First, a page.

The heroine of Qiu's roman a clef is “Lazi," which has become the slang-nickname for “gay girl” all over China and Southeast Asia.

The book was translated to English by Bonnie Huie. Jo Mei is a terrific newer VO— she has that 21st century sound, and a deviation from everything people think they know about Chinese heroines. Playful, devastating, and a heartbreak like a thousand cuts.

1 of 1 people found this review helpful

  • La route de Chlifa [The Chlifa Road]

  • By: Michèle Marineau
  • Narrated by: Maxime Dugas
  • Length: 3 hrs and 56 mins
  • Unabridged
  • Overall
    5 out of 5 stars 1
  • Performance
    5 out of 5 stars 1
  • Story
    5 out of 5 stars 1

Karim, seize ans, arrive au Québec après avoir vécu en zone de guerre. Sauvage et renfermé, il nous raconte ce qu'il a vécu dans son pays dévasté. Peu à peu, on découvre le drame qui se cache derrière ce beau visage impassible, et on comprend mieux pourquoi l'adolescent se protège, pourquoi il fuit... et pourquoi il continue de rêver. Une histoire à plusieurs voix et à multiples facettes, qui va de Beyrouth à Montréal en passant par Chlifa, ce village par-delà les montagnes que tentent d'atteindre Karim et Maha, là-bas, au Liban. Un récit bouleversant qui traite de quête, de déracinement...

  • 5 out of 5 stars
  • Plus pertinente aujourd'hui que dans les 90s

  • By Susie Bright on 04-18-18

Plus pertinente aujourd'hui que dans les 90s

Overall
5 out of 5 stars
Performance
5 out of 5 stars
Story
5 out of 5 stars

Reviewed: 04-18-18

Publié dans les années 90 La route de Chilfa est peut-être plus pertinente aujourd'hui que dans les années intermédiaires. L'histoire d'un immigrant et d'un réfugié, son intégration dans son nouveau pays, son expérience morale, et son chagrin. Il brûlent!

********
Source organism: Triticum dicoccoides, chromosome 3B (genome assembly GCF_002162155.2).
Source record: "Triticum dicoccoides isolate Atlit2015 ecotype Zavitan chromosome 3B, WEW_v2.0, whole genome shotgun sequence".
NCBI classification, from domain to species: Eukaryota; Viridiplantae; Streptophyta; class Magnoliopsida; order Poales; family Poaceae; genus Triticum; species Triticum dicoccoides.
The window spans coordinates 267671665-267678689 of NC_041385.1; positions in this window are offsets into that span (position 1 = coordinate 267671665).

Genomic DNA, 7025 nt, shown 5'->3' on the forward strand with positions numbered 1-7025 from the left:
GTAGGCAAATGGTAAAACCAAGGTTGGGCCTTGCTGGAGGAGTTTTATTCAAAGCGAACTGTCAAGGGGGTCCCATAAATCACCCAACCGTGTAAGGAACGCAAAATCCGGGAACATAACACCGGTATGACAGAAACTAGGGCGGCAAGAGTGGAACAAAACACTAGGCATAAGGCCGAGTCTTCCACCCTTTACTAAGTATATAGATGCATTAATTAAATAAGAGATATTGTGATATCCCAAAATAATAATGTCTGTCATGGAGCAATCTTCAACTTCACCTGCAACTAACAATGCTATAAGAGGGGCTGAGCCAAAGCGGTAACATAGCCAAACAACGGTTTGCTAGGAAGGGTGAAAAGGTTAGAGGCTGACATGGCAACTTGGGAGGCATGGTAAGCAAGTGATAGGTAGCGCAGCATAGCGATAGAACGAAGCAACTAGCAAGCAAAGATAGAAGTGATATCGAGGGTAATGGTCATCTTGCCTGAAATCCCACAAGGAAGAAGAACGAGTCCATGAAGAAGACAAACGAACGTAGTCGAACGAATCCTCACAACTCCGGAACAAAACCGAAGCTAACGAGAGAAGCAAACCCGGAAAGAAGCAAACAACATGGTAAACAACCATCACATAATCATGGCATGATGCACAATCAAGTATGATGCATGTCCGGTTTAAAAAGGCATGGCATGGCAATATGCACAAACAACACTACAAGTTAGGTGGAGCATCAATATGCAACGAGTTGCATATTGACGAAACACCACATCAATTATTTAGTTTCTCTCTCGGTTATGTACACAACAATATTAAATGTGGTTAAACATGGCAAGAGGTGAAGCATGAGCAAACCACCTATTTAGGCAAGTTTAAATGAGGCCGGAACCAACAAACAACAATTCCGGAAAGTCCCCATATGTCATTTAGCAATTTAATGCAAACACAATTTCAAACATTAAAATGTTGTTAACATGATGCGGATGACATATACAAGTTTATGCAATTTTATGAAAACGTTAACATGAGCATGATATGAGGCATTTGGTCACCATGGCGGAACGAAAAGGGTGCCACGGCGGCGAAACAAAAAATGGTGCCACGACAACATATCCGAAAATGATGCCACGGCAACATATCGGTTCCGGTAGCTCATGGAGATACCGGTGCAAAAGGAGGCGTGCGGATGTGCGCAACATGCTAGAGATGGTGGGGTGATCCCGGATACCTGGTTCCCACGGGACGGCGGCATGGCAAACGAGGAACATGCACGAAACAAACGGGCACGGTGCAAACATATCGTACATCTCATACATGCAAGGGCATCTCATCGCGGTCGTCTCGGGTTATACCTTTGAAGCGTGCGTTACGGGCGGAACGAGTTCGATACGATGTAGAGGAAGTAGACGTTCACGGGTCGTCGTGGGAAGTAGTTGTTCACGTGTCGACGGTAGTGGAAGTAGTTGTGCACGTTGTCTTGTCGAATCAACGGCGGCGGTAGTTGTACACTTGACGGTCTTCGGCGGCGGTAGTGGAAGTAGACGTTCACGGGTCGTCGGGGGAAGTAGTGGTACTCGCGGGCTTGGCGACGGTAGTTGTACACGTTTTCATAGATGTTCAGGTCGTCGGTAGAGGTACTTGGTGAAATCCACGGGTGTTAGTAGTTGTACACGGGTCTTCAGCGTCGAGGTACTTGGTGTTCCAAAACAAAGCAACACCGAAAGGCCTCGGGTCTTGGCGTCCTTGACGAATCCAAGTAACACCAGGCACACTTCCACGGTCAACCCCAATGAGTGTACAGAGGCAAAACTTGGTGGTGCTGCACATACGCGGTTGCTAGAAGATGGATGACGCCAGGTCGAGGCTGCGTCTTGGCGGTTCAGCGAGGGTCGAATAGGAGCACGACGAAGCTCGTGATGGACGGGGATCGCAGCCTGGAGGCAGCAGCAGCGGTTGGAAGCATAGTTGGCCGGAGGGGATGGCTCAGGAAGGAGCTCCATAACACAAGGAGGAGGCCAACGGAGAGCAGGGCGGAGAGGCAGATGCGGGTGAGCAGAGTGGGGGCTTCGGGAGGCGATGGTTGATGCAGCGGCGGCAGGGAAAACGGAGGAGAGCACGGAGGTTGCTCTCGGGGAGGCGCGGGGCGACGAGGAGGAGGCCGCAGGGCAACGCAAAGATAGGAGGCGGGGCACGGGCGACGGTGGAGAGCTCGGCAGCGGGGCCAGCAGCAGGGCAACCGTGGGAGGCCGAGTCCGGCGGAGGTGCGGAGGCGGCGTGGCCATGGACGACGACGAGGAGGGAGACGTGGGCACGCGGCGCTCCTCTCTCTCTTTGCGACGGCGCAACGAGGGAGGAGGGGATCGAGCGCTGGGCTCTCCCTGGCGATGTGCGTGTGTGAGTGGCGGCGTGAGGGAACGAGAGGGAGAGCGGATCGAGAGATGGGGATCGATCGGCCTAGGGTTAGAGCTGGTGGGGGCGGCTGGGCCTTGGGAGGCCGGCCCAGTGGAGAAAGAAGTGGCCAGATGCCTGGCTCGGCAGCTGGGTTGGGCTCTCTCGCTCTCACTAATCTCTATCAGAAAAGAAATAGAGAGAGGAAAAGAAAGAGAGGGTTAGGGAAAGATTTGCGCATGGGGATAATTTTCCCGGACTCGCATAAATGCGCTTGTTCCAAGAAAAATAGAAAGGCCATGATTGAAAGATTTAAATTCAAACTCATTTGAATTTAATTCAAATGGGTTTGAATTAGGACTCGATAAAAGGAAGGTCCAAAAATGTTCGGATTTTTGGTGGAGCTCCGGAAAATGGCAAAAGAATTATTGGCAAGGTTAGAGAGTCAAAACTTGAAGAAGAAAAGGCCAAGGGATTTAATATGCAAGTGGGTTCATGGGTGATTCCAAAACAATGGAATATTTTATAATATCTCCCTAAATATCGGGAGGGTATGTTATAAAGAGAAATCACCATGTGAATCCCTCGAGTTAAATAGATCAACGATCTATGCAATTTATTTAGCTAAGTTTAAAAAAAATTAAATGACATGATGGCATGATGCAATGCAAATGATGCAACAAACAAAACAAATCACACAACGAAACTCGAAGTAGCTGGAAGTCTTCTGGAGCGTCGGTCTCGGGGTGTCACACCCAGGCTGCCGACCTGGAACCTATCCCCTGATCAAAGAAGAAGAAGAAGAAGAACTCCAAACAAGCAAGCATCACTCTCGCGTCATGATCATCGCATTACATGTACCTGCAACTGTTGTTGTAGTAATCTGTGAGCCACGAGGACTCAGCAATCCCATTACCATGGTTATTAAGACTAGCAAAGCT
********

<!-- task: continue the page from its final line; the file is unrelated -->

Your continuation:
Raconté en trois parties, l'histoire fonctionne de l'extérieur dedans. Le livre commence du point de vue d'un camarade de classe de Montréal observant les ondulations faites par un nouveau gamin à l'école, Karim. Ensuite, une narration à la troisième personne des événements traumatisants au Liban qui ont chassé Karim de son pays, nous voyons ce qu'il fuit, mais aussi ce qu'il a laissé derrière lui. Finalement, Karim lui-même raconte qu'il a examiné sa blessure et qu'il a décidé de vivre pour ceux qui lui manquent.

Ceci est une histoire qui change la vie.

  • C'est pas moi, je le jure! [It's not me, I swear!]

  • By: Bruno Hébert
  • Narrated by: Roger Larue
  • Length: 4 hrs and 58 mins
  • Unabridged
  • Overall
    5 out of 5 stars 1
  • Performance
    5 out of 5 stars 1
  • Story
    5 out of 5 stars 1

C'est pas moi, je le jure?! étonne par sa fraîcheur et sa verve, par sa vision du monde de l'enfance, par son imaginaire débridé. À trente-neuf ans, soit l'âge qu'aurait aujourd'hui son petit héros, l'auteur est manifestement resté très près de ses premières années. - Marie-Claude Fortin, Voir